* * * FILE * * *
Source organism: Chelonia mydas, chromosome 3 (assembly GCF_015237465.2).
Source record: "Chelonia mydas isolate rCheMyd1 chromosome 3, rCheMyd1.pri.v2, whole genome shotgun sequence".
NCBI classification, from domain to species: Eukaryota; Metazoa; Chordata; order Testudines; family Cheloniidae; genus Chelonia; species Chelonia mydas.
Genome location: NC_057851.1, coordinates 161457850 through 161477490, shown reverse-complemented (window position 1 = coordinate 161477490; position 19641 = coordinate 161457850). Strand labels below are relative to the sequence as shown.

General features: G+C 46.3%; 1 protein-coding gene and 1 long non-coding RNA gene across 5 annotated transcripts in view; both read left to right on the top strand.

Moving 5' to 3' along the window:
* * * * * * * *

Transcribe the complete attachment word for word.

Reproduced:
Source organism: Chelonia mydas, chromosome 3 (assembly GCF_015237465.2).
Source record: "Chelonia mydas isolate rCheMyd1 chromosome 3, rCheMyd1.pri.v2, whole genome shotgun sequence".
NCBI classification, from domain to species: Eukaryota; Metazoa; Chordata; order Testudines; family Cheloniidae; genus Chelonia; species Chelonia mydas.
Genome location: NC_057851.1, coordinates 161457850 through 161477490, shown reverse-complemented (window position 1 = coordinate 161477490; position 19641 = coordinate 161457850). Strand labels below are relative to the sequence as shown.

General features: G+C 46.3%; 1 protein-coding gene and 1 long non-coding RNA gene across 5 annotated transcripts in view; both read left to right on the top strand.

Moving 5' to 3' along the window: